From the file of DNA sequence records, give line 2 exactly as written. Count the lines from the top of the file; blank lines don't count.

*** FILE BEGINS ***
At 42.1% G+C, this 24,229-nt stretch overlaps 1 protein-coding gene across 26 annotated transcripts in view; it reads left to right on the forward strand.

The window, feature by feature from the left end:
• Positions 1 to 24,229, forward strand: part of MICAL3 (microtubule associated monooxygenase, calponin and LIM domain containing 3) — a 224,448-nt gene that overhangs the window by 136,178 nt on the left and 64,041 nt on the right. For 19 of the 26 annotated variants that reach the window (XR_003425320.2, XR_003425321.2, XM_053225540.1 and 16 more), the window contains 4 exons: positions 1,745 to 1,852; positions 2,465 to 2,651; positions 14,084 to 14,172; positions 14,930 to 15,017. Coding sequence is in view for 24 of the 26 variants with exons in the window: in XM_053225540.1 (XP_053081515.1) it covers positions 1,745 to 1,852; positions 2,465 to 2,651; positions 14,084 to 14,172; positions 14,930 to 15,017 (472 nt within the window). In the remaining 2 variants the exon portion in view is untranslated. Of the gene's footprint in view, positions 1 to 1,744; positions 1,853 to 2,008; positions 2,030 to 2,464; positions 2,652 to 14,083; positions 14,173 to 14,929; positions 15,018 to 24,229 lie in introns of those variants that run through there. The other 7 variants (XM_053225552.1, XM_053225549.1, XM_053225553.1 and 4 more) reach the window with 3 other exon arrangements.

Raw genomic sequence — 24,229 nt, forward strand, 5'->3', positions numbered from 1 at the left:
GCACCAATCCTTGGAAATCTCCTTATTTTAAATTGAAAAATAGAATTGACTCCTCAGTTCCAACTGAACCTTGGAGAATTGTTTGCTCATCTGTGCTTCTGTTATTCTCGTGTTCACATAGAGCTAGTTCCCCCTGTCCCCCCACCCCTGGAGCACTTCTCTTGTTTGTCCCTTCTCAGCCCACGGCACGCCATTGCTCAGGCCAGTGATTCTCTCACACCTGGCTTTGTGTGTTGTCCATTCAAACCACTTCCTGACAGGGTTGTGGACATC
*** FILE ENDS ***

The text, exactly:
The window, feature by feature from the left end: